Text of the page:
Warburg on photochemistry.

Papers in the 1916 Vol. 1 of the Prussian Academy of Sciences

Schulze,  Alt– und Neuindisches

Orth,  Zur Frage nach den Beziehungen des Alkoholismus zur Tuberkulose

Schulze,  Die Erhabunen auf der Lippin- und Wangenschleimhaut der Säugetiere

von Wilamwitz-Moellendorff, Die Samie des Menandros

Engler,  Bericht über das >>Pflanzenreich<<

von Harnack,  Bericht über die Ausgabe der griechischen Kirchenväter der dri ersten Jahrhunderte

Meinecke,  Germanischer und romanischer Geist im Wandel der deutschen Geschichtsauffassung

Rubens und Hettner,  Das langwellige Wasserdampfspektrum und seine Deutung durch die Quantentheorie

Einstein,  Eine neue formale Deutung der Maxwellschen Feldgleichungen der Electrodynamic

Schwarschild,  Über das Gravitationsfeld eines Massenpunktes nach der Einsteinschen Theorie

Helmreich,  Handschriftliche Verbesserungen zu dem Hippokratesglossar des Galen

Prager,  Über die Periode des veränderlichen Sterns RR Lyrae

Holl,  Die Zeitfolge des ersten origenistischen Streits

Lüders,  Zu den Upanisads. I. Die Samvargavidya

Warburg,  Über den Energieumsatz bei photochemischen Vorgängen in Gasen. VI.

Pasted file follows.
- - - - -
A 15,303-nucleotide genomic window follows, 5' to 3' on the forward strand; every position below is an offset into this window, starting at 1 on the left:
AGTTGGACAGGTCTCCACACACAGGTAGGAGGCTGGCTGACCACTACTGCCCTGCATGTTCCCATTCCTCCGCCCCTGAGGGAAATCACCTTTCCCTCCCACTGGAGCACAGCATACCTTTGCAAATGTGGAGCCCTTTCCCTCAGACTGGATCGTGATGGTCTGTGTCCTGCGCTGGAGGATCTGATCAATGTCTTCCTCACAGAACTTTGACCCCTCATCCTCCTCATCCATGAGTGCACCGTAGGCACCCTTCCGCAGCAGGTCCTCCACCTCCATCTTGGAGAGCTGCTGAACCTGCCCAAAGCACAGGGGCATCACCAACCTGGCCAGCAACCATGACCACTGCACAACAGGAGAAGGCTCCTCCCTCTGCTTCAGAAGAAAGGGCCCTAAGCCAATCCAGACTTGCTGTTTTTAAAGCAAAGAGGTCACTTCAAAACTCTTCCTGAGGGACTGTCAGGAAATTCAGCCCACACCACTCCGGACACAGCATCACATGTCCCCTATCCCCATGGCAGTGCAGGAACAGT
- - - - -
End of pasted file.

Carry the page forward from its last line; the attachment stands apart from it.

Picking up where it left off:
Hellman,  Über die ägyptischen Witterungsangaben im Kalender von Claudius Ptolemaeus

Meyer-Lübke,  Die Diphthonge im Provenzaslischen

Diels,  Über die Schrift Antipocras des Nikolaus von Polen

Müller und Sieg,  Maitrisimit und >>Tocharisch<<

Meyer,  Ein altirischer Heilsegen

Schwarzschild,  Über das Gravitationasfeld einer Kugel aus inkompressibler Flüssigkeit nach der Einsteinschen Theorie

Brauer,  Die Verbreitung der Hyracoiden

Correns,  Untersuchungen über Geschlechtsbestimmung bei Distelarten

Brahn,  Weitere Untersuchungen über Fermente in der Lever von Krebskranken

Erdmann,  Methodologische Konsequenzen aus der Theorie der Abstraktion

Bang,  Studien zur vergleichenden Grammatik der Türksprachen. I.

Frobenius,  Über die  Kompositionsreihe einer Gruppe

Schwarzschild,  Zur Quantenhypothese

Fischer und Bergmann,  Über neue Galloylderivate des Traubenzuckers und ihren Vergleich mit der Chebulinsäure

Schuchhardt,  Der starke Wall und die breite, zuweilen erhöhte Berme bei frügeschichtlichen Burgen in Norddeutschland

Born,  Über anisotrope Flüssigkeiten

Planck,  Über die absolute Entropie einatomiger Körper

Haberlandt,  Blattepidermis und Lichtperzeption

Einstein,  Näherungsweise Integration der Feldgleichungen der Gravitation

Lüders,  Die Saubhikas.  Ein Beitrag zur Gecschichte des indischen Dramas

Dirac: From Quantum Field Theory to Antimatter